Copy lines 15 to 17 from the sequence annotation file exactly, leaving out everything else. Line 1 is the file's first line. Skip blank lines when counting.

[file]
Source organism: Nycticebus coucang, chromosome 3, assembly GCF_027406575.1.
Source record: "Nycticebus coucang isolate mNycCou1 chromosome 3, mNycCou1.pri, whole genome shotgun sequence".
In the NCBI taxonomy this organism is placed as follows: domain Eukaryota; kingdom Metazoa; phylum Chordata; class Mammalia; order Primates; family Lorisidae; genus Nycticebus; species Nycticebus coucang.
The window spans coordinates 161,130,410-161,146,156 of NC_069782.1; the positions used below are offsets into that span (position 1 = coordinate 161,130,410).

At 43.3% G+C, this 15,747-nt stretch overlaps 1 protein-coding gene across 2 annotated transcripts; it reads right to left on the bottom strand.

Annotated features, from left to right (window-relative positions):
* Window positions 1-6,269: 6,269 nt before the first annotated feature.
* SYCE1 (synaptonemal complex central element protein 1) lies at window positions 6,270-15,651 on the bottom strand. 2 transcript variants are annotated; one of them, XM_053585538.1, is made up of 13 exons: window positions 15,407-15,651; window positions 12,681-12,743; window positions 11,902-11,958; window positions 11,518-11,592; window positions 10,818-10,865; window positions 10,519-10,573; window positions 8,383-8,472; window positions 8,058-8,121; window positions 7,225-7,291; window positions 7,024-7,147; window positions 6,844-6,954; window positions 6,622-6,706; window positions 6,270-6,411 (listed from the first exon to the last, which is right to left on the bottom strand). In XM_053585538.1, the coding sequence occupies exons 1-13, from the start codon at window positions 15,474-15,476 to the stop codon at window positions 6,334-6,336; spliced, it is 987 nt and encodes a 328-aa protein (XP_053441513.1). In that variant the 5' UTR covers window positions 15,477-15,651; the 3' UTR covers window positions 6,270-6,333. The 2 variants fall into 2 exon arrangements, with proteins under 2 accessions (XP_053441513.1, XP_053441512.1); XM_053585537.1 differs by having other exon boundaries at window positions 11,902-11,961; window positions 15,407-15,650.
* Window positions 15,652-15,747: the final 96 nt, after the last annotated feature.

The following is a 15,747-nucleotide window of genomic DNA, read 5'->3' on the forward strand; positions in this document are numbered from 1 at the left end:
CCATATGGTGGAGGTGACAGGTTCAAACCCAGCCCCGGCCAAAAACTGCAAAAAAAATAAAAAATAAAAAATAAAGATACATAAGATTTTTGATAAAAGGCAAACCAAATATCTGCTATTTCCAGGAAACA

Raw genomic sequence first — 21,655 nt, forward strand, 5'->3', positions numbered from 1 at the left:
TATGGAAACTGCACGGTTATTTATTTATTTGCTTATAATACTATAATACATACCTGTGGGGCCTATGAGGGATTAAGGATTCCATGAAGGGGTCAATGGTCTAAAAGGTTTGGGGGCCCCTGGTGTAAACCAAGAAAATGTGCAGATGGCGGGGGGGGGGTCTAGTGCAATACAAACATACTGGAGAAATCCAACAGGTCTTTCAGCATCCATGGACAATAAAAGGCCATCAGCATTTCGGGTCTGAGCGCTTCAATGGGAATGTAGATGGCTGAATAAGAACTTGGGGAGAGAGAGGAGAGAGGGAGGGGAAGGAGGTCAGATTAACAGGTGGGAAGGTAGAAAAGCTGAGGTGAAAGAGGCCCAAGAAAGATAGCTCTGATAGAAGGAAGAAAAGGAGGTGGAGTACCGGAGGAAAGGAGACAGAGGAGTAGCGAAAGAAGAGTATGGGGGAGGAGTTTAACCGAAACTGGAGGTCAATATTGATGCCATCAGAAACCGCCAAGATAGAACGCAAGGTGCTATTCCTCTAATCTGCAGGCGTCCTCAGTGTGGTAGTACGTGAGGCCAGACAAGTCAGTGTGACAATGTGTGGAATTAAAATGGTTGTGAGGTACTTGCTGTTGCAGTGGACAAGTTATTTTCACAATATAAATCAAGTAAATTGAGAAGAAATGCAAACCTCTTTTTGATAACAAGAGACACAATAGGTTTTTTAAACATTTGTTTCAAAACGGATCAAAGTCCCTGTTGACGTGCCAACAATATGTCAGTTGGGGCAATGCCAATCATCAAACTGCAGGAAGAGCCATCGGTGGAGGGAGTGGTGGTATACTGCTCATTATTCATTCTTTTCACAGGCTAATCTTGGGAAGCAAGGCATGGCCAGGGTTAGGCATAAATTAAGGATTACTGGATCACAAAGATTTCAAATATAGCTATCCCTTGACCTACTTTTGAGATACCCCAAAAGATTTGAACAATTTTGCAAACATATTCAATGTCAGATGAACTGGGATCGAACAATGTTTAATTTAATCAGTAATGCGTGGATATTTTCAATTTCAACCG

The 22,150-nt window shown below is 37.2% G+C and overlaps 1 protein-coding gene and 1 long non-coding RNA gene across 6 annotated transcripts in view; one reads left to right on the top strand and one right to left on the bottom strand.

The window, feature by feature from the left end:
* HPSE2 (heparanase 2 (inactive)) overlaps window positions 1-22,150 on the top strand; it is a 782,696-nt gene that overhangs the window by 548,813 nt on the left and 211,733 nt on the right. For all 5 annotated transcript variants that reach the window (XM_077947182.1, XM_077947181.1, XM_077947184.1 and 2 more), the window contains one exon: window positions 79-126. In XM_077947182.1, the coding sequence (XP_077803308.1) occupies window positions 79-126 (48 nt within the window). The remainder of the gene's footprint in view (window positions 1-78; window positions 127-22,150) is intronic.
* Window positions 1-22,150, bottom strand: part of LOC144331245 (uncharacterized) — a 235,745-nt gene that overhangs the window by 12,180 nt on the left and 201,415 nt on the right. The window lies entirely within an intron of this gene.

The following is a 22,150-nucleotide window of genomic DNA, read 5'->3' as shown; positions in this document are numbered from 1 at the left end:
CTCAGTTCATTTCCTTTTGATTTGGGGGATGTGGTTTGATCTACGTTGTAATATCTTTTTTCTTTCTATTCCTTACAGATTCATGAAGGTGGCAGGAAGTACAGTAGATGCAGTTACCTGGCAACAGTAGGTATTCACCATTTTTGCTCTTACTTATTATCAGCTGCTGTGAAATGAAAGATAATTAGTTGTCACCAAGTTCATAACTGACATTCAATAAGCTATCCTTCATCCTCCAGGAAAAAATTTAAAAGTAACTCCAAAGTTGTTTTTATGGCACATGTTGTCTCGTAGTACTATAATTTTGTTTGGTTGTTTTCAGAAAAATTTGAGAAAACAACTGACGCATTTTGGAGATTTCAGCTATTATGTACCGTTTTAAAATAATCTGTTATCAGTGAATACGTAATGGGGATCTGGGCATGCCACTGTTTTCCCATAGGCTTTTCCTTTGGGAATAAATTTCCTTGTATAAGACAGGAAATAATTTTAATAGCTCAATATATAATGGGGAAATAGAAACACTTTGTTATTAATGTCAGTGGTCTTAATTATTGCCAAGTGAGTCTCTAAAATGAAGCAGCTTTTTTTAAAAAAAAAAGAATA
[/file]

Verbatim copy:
The window, feature by feature from the left end:
* HPSE2 (heparanase 2 (inactive)) overlaps window positions 1-22,150 on the top strand; it is a 782,696-nt gene that overhangs the window by 548,813 nt on the left and 211,733 nt on the right. For all 5 annotated transcript variants that reach the window (XM_077947182.1, XM_077947181.1, XM_077947184.1 and 2 more), the window contains one exon: window positions 79-126. In XM_077947182.1, the coding sequence (XP_077803308.1) occupies window positions 79-126 (48 nt within the window). The remainder of the gene's footprint in view (window positions 1-78; window positions 127-22,150) is intronic.
* Window positions 1-22,150, bottom strand: part of LOC144331245 (uncharacterized) — a 235,745-nt gene that overhangs the window by 12,180 nt on the left and 201,415 nt on the right. The window lies entirely within an intron of this gene.